Ice Network

U.S. Single Distance Champs notebook: Day 3

Skaters discuss superstitions, alternate career paths
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Thanks to some intrepid reporting, we now know what color underwear Alyson Dudek wears when she's competing. -Thomas Di Nardo

Athletes are known for their superstitious nature.

But just how much of that stereotype is fact and how much is fiction? With the U.S. short track skaters competing this week in Kearns, Utah, it was a mixed bag, with some adhering to strict rituals and others going out of their way to avoid repetitive behavoir.

Jessica Smith, who owns two U.S. championships (500 and 1,500) said she isn't superstitious. Then again, she likes some continuity in her pre-race routine.

"I try to stick to the same routine," she said, "And if it's working, I don't break it. Every warm-up I do is the same. Every song I listen to is the same."

So what are those songs this weekend?

"Katy Perry's 'Roar,' Alicia Keys' 'Girl on Fire' and Gym Class Heroes' 'Fighter'," she said with a smile.

It appears she'll be listening to those three songs a few more times Sunday, as she has won two of four races and claimed both the 500- and the 1,500-meter overall U.S. championships.

Kimberly Derrick said she has to put her right skate on first -- every time.

"I think I've always done that," she said. "At least as long as I can remember."

Allison Dudek laughed and slightly blushed as she admitted she must wear white underwear when she races.

"I am a little superstitious," she said, and then told the story of a baseball-playing friend who does the same thing. "I'm not the only one!"

Some athletes are recovering ritual lovers.

"I try not to be," J.R. Celski said. "I used to be, but I'm trying to get out of the habit. I was just tired of it."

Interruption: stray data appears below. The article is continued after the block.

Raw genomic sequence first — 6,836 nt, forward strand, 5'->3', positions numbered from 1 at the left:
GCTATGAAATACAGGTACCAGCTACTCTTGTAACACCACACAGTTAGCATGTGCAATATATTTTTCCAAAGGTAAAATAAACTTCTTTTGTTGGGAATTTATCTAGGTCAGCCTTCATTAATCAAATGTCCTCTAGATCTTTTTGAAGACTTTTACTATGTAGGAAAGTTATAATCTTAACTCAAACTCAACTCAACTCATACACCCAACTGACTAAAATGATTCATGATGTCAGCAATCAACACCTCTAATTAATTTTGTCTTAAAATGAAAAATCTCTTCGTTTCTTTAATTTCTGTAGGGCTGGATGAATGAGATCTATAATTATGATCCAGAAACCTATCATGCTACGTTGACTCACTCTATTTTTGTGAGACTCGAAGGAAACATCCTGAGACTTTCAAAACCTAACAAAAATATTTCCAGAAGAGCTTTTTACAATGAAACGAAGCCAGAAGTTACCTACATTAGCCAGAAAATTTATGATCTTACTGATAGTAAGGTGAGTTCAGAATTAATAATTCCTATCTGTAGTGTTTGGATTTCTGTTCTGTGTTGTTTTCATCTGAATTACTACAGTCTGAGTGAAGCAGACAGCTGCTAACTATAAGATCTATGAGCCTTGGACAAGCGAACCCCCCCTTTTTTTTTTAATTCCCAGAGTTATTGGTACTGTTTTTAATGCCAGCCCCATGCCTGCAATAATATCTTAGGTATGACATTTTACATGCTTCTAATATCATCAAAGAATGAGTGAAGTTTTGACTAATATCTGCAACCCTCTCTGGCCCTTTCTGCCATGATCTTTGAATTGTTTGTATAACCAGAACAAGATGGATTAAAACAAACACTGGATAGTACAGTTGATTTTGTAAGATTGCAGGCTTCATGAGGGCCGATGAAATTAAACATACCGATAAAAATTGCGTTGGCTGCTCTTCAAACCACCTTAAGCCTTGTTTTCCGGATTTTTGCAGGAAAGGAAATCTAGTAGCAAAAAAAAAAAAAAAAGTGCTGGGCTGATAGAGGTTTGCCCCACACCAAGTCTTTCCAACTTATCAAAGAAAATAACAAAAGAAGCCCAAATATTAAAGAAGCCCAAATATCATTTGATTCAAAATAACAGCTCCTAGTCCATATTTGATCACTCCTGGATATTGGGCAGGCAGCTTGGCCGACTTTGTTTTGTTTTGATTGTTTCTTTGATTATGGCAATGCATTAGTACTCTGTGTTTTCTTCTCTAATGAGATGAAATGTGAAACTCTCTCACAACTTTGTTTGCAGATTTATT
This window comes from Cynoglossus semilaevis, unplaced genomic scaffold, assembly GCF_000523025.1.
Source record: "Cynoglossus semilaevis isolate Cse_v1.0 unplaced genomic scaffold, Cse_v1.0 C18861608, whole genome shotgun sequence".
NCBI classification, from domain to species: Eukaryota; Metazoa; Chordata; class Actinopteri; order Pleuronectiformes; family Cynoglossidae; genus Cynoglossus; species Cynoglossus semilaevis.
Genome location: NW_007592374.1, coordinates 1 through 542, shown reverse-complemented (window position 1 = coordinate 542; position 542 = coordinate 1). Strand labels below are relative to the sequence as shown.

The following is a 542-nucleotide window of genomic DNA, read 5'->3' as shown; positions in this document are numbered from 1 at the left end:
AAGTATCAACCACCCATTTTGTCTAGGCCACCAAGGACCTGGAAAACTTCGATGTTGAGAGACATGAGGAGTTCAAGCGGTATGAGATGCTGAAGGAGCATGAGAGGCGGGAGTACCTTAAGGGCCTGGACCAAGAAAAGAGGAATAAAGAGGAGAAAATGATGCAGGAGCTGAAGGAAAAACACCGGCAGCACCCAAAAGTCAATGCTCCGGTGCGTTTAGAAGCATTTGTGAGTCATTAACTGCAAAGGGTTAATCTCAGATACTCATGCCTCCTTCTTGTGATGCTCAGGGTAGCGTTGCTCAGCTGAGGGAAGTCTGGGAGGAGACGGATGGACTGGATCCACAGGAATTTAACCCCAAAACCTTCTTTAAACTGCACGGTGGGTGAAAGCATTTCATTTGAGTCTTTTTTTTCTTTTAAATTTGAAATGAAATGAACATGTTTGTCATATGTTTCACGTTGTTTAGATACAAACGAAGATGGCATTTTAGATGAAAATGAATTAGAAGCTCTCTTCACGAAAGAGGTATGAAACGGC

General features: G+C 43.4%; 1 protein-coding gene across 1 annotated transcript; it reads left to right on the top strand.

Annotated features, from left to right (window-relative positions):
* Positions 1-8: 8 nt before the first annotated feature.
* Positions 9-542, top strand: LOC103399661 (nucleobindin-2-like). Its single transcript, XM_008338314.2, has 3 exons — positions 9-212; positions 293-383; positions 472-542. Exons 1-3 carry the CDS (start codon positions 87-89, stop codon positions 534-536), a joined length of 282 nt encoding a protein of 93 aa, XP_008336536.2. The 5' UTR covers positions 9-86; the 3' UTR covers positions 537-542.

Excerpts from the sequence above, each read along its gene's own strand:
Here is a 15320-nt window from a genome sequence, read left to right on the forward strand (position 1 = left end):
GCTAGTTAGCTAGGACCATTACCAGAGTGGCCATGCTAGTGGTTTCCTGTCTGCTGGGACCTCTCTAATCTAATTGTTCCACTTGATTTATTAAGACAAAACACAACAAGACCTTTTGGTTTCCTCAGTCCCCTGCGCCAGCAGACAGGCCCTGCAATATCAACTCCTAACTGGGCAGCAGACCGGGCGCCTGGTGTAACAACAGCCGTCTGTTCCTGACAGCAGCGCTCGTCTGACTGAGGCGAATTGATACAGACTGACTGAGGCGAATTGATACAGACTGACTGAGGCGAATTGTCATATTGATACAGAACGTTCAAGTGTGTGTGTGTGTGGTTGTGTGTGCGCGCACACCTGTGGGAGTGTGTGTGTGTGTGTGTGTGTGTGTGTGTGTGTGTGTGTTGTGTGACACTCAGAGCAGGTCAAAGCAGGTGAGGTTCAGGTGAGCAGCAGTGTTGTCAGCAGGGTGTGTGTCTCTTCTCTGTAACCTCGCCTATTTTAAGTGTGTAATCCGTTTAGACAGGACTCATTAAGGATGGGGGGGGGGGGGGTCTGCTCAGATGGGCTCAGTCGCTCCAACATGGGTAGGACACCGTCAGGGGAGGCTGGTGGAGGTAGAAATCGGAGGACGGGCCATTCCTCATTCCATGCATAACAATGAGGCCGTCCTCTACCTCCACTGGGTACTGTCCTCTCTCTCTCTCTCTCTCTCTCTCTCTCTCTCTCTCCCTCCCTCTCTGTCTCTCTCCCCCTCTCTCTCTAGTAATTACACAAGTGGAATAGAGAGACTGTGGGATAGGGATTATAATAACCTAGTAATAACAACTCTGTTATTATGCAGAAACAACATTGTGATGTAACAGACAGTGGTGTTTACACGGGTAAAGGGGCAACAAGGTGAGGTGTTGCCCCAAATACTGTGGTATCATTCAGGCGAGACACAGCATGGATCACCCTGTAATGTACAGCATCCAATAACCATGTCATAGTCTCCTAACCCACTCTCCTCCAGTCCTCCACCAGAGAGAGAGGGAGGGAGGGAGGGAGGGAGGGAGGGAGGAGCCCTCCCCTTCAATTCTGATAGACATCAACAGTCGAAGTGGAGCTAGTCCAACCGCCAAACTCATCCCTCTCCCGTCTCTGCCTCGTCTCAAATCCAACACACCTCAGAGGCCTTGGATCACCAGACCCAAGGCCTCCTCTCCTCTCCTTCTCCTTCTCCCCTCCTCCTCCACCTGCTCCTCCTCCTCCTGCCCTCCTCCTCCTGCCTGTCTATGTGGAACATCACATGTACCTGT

He said he used to worry about wearing certain items, but last year he decided to abandon the practice in hopes that he'd be more relaxed.

Alyson Dudek smiled when asked about her superstions.

"I try not to be," she said with a pause. "So, not really. I do pretty much the same warm-up every time, but I'm not one of those athletes who puts on my left skate first."

Then she glanced at her mom, Mary, who was standing nearby.

"Oh, I do look at my parents in the stands before every race," she said. 

That included, she said, during the 2010 Olympic Winter Games, when she helped the U.S. women's relay team win bronze.

If they didn't skate

If Smith didn't pursue speed skating, she believes she would have chosen another Olympic sport.

"I would like to try gymnastics," she said. "Everyone thinks I'm a gymnast out walking around, because I'm so short and stocky."

Her fellow Salt Lake International teammate, Lana Gehring, wasn't quite as ambitious in choosing an alternate career.

"Maybe something easier," she said, smiling while she pondered her options. "Horseshoes. I have good aim and upper-body strength."

Celski said he'd play soccer, while his buddy, Eddy Alvarez, had no trouble picking an alternate sport.

"Baseball," he said, noting that he'd played college baseball last year and planned to try and resume his career after (hopefully) a trip to the Olympics this winter.

When asked whether he's superstitious, Alvarez said, "Of course! I'm a baseball player."

Derrick said she'd be a softball player and, in fact, still fields requests to play on a team of friends.

Chris Creveling said he'd be an NBA player because they make the big money. When asked which team was his favorite, Creveling, a native of Kintnersville, Pa., a town practically on the New Jersey-Pennsylvania border, hesitated. His favorite team, the Nets, moved from New Jersey to Brooklyn before last season.

"I'll have to get back to you on that," he said.

Allison Baver smiled while admitting her choice would be an unorthodox one.

"I'd be a cheerleader," she said, adding that she was a cheerleader in high school.